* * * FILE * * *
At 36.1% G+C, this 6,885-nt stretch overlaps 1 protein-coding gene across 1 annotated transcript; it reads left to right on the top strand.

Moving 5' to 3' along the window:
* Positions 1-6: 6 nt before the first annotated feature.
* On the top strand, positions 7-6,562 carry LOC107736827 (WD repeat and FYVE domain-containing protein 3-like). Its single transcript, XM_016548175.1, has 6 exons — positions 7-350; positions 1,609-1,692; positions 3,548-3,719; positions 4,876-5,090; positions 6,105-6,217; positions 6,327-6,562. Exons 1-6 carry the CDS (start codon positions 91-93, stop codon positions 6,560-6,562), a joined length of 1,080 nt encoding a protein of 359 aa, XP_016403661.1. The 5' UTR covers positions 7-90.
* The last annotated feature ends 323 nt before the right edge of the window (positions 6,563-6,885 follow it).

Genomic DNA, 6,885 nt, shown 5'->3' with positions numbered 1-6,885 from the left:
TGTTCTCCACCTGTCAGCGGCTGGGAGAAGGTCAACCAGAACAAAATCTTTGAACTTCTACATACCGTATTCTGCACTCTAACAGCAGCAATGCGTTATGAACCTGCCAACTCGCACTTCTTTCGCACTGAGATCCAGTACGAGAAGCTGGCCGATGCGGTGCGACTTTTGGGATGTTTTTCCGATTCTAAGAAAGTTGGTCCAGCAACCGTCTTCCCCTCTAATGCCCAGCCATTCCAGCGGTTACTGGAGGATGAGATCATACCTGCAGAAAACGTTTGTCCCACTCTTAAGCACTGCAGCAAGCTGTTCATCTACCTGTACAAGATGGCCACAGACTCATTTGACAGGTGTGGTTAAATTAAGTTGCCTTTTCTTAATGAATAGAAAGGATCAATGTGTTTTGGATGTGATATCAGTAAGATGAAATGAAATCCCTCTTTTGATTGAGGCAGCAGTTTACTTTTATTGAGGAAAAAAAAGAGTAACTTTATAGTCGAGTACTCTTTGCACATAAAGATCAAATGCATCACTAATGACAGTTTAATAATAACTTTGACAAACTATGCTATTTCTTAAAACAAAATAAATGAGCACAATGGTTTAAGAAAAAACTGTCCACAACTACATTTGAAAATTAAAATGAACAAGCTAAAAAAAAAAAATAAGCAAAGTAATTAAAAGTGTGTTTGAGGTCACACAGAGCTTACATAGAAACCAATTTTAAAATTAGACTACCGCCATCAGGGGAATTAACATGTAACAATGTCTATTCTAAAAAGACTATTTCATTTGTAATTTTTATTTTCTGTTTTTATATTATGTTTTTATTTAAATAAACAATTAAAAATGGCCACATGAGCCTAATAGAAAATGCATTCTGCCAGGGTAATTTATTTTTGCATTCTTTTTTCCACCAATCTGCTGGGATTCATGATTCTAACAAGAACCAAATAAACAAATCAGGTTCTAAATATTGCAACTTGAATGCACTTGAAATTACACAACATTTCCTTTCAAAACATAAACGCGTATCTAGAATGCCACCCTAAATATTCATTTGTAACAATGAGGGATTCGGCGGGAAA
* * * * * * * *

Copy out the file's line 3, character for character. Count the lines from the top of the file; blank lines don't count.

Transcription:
* Positions 1-6: 6 nt before the first annotated feature.